Conduct a fraud risk assessment
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What is a fraud risk assessment
A fraud risk assessment is a process to help you better understand your entity's fraud exposure, the associated risks and the strength of your existing controls.
A good fraud risk assessment helps you specifically identify how potential fraudsters might attempt to find a way around existing controls. If the assessment identifies these controls are not adequate to address the fraud risks, you can consider improving them or implementing new and more effective controls.
You can only accurately determine your risk and risk appetite if you understand exactly what needs to happen for a fraud to occur. If you have a clear and specific understanding of your entity's fraud risks, you are better positioned to make necessary adjustments to corporate processes or to amend policy and program design.
The fraud risk assessment process should be both evidence-based and creative. Those completing the assessment need to be aware of known fraud methods, consider who might defraud their corporate processes or programs and identify how they would do it.
The outcomes of fraud risk assessments are an integral part of a fraud control plan, which outlines your entity's plans, processes and existing countermeasures for countering the assessed fraud risks.
We have developed a Fraud Risk Assessment Leading Practice Guide to communicate key principles and methods taken from leading practices across sectors. Entities can then apply or adapt these methods to suit their individual circumstances.
When to complete a fraud risk assessment
The Commonwealth Fraud Control Framework requires entities to conduct fraud risk assessments regularly and when there is a substantial change in an entity's structure, functions or activities. Substantial changes can include machinery of government changes, changes to service delivery models (such as the introduction of new technologies or the transitioning into the digital delivery of services), and the design and delivery of new programs, or government responses to urgent or emergency events.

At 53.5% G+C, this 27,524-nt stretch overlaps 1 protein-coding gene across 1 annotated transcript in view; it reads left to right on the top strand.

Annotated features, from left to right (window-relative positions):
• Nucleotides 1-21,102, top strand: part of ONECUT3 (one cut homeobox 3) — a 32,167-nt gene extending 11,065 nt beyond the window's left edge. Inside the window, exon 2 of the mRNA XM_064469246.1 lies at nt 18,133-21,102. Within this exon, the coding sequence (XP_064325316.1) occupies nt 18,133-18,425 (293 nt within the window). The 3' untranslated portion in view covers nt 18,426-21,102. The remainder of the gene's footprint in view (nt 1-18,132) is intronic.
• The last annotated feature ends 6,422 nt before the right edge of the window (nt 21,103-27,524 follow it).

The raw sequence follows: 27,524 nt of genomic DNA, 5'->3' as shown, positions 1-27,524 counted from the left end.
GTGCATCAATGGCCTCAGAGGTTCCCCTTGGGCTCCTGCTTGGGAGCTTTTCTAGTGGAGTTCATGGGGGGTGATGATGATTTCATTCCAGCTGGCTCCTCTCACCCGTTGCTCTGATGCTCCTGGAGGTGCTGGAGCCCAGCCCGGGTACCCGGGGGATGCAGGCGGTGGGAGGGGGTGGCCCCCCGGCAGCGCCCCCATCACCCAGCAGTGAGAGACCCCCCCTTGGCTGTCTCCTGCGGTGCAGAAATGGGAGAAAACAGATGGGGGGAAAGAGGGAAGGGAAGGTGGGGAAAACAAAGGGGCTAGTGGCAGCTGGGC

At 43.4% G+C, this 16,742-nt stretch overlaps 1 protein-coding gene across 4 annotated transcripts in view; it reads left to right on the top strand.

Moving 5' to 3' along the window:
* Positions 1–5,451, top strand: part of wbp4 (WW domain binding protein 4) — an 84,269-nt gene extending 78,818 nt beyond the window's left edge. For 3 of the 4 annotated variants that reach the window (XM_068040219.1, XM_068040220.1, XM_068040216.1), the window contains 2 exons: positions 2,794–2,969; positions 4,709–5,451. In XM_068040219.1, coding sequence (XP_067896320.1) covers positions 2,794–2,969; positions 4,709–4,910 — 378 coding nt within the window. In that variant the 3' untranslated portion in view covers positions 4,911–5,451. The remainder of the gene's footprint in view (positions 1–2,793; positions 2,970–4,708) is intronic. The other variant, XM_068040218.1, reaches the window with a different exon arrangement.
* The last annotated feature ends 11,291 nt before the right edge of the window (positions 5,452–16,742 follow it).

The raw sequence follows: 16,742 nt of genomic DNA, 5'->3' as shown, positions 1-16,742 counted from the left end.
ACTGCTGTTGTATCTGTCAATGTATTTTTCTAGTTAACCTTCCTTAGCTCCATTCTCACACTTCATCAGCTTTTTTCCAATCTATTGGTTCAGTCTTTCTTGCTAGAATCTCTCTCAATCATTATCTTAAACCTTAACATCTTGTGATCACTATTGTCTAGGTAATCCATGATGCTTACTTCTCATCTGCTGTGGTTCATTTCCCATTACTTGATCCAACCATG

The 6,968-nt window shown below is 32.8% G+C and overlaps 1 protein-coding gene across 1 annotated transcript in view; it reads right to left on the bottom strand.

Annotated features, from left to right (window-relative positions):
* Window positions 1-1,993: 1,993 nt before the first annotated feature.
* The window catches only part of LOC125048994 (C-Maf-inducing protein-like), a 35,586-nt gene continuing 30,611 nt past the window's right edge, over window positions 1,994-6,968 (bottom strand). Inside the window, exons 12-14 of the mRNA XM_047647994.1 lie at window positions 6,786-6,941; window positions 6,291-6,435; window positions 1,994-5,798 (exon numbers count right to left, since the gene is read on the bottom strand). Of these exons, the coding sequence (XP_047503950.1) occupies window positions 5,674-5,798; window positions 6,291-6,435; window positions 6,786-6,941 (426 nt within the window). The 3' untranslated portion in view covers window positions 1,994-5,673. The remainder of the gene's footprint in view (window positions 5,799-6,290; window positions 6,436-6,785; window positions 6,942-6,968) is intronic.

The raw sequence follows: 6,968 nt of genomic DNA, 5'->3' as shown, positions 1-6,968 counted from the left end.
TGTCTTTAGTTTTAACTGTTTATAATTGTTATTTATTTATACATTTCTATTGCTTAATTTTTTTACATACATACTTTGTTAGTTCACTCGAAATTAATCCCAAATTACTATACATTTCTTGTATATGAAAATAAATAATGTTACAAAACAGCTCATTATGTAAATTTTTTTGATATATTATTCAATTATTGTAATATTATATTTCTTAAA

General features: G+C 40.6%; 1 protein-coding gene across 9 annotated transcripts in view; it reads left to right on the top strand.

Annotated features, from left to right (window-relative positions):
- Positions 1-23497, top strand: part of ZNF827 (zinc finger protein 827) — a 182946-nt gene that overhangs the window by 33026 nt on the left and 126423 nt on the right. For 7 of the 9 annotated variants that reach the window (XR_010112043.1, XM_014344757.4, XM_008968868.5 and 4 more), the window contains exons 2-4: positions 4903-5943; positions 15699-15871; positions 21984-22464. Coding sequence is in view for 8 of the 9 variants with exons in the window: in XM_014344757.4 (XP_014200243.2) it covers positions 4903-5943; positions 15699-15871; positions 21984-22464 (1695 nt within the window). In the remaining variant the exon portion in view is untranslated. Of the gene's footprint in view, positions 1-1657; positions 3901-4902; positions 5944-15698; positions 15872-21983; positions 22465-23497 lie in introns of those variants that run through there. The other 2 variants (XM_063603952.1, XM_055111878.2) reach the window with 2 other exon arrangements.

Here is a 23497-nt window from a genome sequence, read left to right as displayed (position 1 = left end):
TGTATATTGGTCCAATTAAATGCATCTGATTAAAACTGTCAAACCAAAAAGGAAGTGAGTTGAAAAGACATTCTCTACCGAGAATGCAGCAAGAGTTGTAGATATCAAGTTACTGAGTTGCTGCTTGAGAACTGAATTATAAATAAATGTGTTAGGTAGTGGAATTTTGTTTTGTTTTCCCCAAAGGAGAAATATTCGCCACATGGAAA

Subject to an entity's individual risks, entities are encouraged to conduct risk assessments at least every 2 years.
Common areas where fraud risks can arise
Every Commonwealth entity is exposed to fraud in some form but because it is usually hidden from sight, constantly changing and not well understood by most people, the risks and impacts of fraud are often underestimated and overlooked. These are the common areas where fraud risks can emerge:
Some common areas where fraud risks can emerge include:
- policy and program development and delivery.
- revenue collection and administering payments to the public.
- service delivery to the public, including program management.
- provision of grants and funding arrangements.
- exercising regulatory authority.
- corporate financial transactions.
- procurement and contract management.
- payroll administration.
- changes in the activities or functions of an entity.
- issuing or using identity information.
Strategic fraud risk profiling